This page features examples of Bushfire CRC research making an impact on the fire, land management and emergency services industry.
Prepare, Stay and Defend or Leave Early
A Prepare, Stay and Defend or Leave Early workshop in November 2008 provided an excellent opportunity to further the Research Adoption processes of the Bushfire CRC into the operational business of AFAC.
The process used for this workshop, which was held at the Bushfire CRC and AFAC offices in East Melbourne, are being used as a basis for guiding other research adoption activities.
Central to this process is the step where the research is looked at by AFAC to determine its potential impact on the industry, often through its Group structure.
This part has three stages :
- Lead in
- Evaluation of impact
- Needs assessment
Stage 1 - Lead in
The research and its potential implications are introduced with a Bushfire CRC Fire Note. The Fire Note is structured in a way to support a meeting agenda paper and includes:
- a statement of the problem
- a presentation on the research
- a statement on what the research has told us about the problem
- discussion on the implications to users of the research (Does it validate current practice? Does it challenge current practice? Does it suggest new or better ways of doing things? What else might we need to know?)
Stage 2 – Evaluation of Impact
This stage provides some analysis of the material presented, which will inform the tools and approaches (or products) that could be developed.
A series of questions are considered at this stage. The discussion may include questions such as:
- What is the research saying about how well we are dealing with the problem?
- Is what we now understand consistent with how we are treating the problem?
- What are we not doing, and how important is this?
- Does the research point to how we can tackle the problem?
- What new questions are now posed? What else do we need to know?
Stage 3 – Needs assessment
The needs assessment is used to inform the tools or products that the assessment group thinks will assist in adopting the research.
The detailed assessment could be done at agency level or at a national level.
Throughout 2009 and into 2010 the Research Utilisation activities of the Bushfire CRC will follow this process where appropriate.
By way of example, the AFAC Community Safety Group deemed the implications of the research on the Prepare, Stay and Defend or Leave Early policy of national significance and so elected to conduct a national workshop.
The recommendations out of the workshop were:
- Support the review and revision of the AFAC position paper on bushfire and community safety and develop a more comprehensive “foundation position”.
- Investigate how to improve psychological preparedness by linking with the CFA project on psychological preparedness.
Develop materials from this workshop to provide support for agencies through the Knowledge Web.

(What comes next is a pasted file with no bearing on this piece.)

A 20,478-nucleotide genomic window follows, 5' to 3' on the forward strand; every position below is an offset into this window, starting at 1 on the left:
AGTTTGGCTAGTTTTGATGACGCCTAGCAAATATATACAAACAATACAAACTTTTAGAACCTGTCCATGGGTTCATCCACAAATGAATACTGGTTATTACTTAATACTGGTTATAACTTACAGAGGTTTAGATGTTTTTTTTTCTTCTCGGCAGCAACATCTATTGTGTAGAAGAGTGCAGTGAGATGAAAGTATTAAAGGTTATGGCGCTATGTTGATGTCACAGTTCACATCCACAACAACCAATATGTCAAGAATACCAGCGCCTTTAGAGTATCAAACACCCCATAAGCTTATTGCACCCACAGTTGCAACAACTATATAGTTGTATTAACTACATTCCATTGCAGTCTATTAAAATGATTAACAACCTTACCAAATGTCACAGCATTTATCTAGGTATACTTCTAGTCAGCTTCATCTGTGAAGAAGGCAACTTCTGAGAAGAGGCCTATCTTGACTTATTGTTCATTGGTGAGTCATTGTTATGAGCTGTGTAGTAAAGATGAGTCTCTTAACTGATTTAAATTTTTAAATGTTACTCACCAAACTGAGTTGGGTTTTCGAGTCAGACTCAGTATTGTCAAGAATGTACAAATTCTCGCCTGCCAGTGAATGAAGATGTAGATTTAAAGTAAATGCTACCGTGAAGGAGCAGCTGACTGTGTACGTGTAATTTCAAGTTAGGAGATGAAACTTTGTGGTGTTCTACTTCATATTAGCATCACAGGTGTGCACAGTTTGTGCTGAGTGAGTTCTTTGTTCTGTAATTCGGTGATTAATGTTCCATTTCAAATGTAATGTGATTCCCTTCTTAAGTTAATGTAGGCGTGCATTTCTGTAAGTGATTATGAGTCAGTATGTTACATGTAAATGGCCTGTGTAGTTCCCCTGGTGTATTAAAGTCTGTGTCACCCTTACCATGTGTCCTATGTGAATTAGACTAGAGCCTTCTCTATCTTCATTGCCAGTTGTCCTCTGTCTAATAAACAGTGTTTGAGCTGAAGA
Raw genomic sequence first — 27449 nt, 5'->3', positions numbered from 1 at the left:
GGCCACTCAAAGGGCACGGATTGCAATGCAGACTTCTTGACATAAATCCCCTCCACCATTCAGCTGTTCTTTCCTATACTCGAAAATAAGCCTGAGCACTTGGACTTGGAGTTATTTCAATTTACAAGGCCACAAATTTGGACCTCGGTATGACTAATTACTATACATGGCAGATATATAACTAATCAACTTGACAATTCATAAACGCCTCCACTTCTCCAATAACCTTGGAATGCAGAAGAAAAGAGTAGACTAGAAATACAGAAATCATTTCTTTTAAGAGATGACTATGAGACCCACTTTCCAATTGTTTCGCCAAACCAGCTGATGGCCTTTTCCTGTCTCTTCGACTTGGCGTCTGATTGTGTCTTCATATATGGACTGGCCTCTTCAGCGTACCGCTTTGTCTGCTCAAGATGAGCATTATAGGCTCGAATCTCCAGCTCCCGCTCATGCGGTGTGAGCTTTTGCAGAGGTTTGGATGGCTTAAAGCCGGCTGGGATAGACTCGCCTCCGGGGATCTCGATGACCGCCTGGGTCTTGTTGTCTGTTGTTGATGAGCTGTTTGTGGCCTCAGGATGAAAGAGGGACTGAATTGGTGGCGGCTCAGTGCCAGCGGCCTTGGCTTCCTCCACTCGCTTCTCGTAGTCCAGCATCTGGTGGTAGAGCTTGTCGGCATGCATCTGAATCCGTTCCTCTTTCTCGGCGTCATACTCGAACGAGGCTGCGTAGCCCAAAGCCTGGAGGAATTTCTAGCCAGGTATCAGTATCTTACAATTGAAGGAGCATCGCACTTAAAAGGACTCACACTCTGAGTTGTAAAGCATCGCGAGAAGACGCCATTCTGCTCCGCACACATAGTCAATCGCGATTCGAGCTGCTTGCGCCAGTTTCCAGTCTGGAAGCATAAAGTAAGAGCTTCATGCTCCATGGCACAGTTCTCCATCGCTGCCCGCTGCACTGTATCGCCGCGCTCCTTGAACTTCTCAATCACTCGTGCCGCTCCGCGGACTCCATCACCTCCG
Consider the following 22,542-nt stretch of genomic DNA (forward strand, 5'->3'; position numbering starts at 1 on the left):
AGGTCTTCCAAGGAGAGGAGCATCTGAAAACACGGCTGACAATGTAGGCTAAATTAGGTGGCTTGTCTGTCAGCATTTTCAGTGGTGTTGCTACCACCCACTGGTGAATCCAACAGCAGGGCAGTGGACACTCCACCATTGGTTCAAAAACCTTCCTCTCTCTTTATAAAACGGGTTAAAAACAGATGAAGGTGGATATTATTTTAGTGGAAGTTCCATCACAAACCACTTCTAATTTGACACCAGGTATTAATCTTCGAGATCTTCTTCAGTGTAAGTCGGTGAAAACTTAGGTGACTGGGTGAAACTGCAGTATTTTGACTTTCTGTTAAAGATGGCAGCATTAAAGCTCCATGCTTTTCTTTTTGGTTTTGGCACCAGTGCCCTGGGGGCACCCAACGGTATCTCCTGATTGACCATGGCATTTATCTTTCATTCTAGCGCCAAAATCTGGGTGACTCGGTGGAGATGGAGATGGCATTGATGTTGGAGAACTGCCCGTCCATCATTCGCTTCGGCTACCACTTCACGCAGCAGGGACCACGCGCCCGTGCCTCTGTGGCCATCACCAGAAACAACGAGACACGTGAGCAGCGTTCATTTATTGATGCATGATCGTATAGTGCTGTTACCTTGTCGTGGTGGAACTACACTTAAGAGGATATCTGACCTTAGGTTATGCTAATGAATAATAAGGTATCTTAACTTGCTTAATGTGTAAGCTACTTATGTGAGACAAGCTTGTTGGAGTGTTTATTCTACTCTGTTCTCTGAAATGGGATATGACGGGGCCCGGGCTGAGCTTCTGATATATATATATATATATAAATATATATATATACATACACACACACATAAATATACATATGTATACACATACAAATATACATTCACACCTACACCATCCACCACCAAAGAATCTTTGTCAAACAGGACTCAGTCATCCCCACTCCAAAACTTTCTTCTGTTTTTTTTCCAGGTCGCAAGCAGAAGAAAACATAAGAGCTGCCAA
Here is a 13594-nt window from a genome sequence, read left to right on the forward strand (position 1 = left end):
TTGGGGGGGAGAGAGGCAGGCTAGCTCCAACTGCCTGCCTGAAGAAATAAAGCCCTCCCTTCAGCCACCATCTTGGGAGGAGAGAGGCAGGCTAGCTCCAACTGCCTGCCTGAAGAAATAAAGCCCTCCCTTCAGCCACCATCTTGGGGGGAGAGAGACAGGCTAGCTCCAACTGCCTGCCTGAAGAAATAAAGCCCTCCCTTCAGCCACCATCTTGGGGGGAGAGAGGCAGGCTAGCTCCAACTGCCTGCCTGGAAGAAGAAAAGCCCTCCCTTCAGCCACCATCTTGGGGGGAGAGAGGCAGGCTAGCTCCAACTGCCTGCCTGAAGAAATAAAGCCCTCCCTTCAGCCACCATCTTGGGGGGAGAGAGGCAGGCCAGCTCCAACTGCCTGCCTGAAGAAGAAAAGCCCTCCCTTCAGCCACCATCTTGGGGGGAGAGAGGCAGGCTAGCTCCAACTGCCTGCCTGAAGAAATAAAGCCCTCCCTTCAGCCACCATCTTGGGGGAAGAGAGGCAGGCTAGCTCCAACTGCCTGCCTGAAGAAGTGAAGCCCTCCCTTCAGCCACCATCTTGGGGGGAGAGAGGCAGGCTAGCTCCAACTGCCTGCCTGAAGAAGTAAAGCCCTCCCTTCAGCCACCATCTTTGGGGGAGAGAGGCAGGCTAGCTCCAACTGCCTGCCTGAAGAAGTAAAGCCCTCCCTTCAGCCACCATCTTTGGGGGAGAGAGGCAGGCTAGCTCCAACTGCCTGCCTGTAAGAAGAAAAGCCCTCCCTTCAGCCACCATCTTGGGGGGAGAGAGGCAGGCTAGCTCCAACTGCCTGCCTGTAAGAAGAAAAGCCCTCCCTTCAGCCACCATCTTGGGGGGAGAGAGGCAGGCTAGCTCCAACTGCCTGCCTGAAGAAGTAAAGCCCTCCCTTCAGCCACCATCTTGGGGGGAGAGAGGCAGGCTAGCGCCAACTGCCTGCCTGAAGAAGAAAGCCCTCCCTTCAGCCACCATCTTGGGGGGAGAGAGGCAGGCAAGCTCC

Case Study - Grassland Curing and Fire Danger Ratings
CFA Grassland Curing and Fire Danger Rating Project
Understanding the rate and degree of grassland curing is critical in fire management particularly in assisting fire management agencies in making decisions on bans, warnings, resource allocation, grass fire behaviour models, preparedness planning and prescribed burning operations. The Victorian Country Fire Authority (CFA) developed a project that would deliver improved, accurate and timely grassland curing information that could be directly integrated into the Victorian fire danger rating system. The Grassland Curing and Fire Danger Rating Project sought to achieve this through using the latest research to develop best practice in collecting, analysing and representing data. Previous research carried out by the Bushfire CRC Program “Improved Methods for the Assessment and Prediction of Grassland Curing” was a central piece of research for this project.
The Grassland Curing and Fire Danger Rating Project has resulted in a new and improved curing product by combining field data and satellite data to accurately estimate grassland curing throughout Victoria. This was achieved through increasing the number of volunteer observers to collect data and improving their training, integrating satellite imagery to improve the spatial resolution, developing an automated online system to collect, store and retrieve data and carrying out field trails to assess fire behaviour in grasslands at different curing levels. The CFA now has a system that automatically amalgamates satellite imagery and field observations to calculate the Grassland Fire Danger Index for Victoria.
Read the full report on Grassland Curing and Fire Danger Rating below.
NSW RFS Grassland Curing
Simon Heemstra, Manager Community Planning at the NSW RFS and Bushfire CRC lead end user, explains how the NSW RFS uses Bushfire CRC research on grassland curing.
NSW RFS Fire behaviour
Simon Heemstra, Manager Community Planning at the NSW RFS and Bushfire CRC lead end user, explains how the NSW RFS uses Bushfire CRC research on fire behaviour.